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PCPC Responds to Breast Cancer Action's Ingredient Safety Allegations

October 7, 2015 | Contact Author | By: Nicole Urbanowicz
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Keywords: cosmetics | ingredients | paraben | chemicals | cancer | PCPC | formaldehyde

Abstract: The Personal Care Products Council has taken issue with the Breast Cancer Action’s latest statement alleging products offered to women in philanthropic cosmetic kits dispensed by the PCPC contain chemicals linked to increased cancer risk.

The Personal Care Products Council (PCPC) has taken issue with the Breast Cancer Action’s recent statement which alleged that products in "Look Good Feel Better" cosmetic kits offered to women living with breast cancer, and organized under the PCPC's philanthropic efforts, contain chemicals linked to increased cancer risk.

“As it is built on false information, we are compelled to set the record straight on behalf of the millions of women, men and their families who are fighting this deadly disease," said Lezlee Westine, president and CEO of Personal Care Products Council.

“Cosmetic and personal care products companies have a longstanding commitment to the safety of their products. Our industry is guided by the core value to do the right thing based on the best available science when addressing product safety. We share a common interest with the millions of families who use our products every day providing them with the safest, most innovative and effective products possible. We are among the safest industries regulated by the U.S. Food and Drug Administration (FDA) and we take false allegations about the safety of our products very seriously," said Westine.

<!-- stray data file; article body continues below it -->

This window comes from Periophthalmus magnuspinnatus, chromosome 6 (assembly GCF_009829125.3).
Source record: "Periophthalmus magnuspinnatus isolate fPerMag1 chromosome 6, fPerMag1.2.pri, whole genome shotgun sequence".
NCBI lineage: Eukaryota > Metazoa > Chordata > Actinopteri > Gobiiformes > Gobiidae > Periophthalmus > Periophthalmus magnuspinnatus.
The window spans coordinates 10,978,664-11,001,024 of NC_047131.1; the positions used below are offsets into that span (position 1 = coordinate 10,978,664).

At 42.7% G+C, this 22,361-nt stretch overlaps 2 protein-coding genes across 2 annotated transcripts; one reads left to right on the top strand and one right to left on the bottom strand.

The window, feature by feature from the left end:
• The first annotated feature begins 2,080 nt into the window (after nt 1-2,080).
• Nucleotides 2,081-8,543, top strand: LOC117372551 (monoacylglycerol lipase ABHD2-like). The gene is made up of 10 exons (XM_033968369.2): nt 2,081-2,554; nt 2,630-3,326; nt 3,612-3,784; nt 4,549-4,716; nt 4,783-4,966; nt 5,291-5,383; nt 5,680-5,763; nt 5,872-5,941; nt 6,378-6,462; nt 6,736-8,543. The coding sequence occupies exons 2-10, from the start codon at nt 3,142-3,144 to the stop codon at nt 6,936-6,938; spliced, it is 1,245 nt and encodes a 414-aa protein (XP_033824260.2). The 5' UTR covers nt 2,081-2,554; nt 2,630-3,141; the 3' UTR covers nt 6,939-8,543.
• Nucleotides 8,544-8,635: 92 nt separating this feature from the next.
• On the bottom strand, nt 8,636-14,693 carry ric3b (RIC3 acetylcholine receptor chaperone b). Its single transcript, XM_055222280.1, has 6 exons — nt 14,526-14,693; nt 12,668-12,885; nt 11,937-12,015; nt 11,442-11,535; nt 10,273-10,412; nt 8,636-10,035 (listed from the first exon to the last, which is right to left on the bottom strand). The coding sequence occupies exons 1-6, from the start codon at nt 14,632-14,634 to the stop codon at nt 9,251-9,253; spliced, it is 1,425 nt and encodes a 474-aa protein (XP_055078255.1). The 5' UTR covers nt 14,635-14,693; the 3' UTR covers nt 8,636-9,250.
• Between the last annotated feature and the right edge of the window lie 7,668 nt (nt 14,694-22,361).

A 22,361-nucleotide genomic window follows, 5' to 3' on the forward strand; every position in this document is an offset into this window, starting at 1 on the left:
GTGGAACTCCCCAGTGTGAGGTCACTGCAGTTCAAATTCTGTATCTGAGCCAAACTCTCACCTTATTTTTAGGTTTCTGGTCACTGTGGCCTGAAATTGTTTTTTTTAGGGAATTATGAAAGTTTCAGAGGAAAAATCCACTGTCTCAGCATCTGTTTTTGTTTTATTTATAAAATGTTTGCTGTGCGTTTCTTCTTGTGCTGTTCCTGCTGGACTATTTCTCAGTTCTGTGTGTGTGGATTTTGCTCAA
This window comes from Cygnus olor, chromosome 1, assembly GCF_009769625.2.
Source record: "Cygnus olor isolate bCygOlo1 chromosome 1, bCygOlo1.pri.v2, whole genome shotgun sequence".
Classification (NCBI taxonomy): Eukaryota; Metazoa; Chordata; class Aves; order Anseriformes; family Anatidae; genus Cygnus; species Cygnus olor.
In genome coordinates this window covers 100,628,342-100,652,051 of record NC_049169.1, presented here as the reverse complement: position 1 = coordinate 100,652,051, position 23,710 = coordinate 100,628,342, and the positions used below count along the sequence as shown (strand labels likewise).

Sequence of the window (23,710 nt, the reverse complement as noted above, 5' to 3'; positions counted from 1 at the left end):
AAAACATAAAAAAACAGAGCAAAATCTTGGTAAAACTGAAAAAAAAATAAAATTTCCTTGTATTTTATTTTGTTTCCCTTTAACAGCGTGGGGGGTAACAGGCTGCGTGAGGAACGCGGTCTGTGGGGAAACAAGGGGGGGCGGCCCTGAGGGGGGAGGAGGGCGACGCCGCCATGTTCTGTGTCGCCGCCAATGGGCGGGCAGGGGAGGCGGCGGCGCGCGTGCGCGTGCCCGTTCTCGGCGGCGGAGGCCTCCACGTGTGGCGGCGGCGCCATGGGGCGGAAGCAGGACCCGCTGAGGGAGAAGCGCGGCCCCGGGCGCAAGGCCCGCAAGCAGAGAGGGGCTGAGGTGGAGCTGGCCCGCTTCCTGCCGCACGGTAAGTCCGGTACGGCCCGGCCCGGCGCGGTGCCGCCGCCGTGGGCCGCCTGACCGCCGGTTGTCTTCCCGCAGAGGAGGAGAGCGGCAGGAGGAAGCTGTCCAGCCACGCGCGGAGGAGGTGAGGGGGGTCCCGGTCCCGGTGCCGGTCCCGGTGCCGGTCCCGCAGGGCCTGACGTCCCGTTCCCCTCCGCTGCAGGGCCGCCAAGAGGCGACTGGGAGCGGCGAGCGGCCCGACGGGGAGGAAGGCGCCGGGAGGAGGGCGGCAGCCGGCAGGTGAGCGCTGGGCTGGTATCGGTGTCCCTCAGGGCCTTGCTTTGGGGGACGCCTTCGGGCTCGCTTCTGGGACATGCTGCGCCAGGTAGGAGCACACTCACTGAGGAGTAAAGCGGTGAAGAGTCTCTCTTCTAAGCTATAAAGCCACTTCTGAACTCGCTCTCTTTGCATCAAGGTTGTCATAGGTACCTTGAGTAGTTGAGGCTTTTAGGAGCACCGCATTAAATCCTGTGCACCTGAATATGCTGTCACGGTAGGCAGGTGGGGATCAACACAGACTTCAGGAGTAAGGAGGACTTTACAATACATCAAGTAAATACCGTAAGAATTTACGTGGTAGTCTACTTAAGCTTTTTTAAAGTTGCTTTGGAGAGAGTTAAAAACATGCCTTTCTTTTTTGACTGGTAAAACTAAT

Among the ingredients the Breast Cancer Action cited as concerns were parabens, Teflon, and formaldehyde releasers. The paraben controversy has been said to mostly originate from a study by Dabre et al. published in 2004 that showed the presence of parabens in the breast tissue of women who had diagnoses of breast cancer. However, a number of scientists disagree with this study and assertion, citing the myth and the reality of parabens. According to a report, Routledge et al. found no oestrogenic activity for methylparaben in vivo in a 1998 study, and the activity of butylparaben was found to be 100,000 times weaker than oestradiol, the benchmark for measuring oestrogenic activity. In addition, the PCPC has indicated the safety of ingredients including formaldehydes used in cosmetics and personal care. Also, experts have reiterated that preservatives are needed in formulations to stop microbes from causing disease (Read more in C&T about Free Formaldehyde Preservative Stability in Personal Care, first in water and then in personal care formulations).

"As an innovative industry, we use the best science available to develop products that consumers trust and enjoy each day," said Westine. "We will continue to follow the science as we create new products to ensure the ongoing safety of our consumers.”

Further, the PCPC said studies have shown that support programs like "Look Good Feel Better," which provide emotional support like offering gifts of cosmetics and a cosmetologist to give women makeovers, have a significant impact on a patient's adherence and outlook to treatment.

“Our industry could not be more proud to support Look Good Feel Better, which has served more than 1.7 million women worldwide and started with that one patient, 26 years ago," said Westine. "Our commitment to women with cancer doesn’t live just within Look Good Feel Better. Our companies support many programs for cancer patients as well as funding for research. Overall, the cosmetics industry donates approximately $134 million to charitable causes with a substantial contribution to cancer awareness and research," Westine added.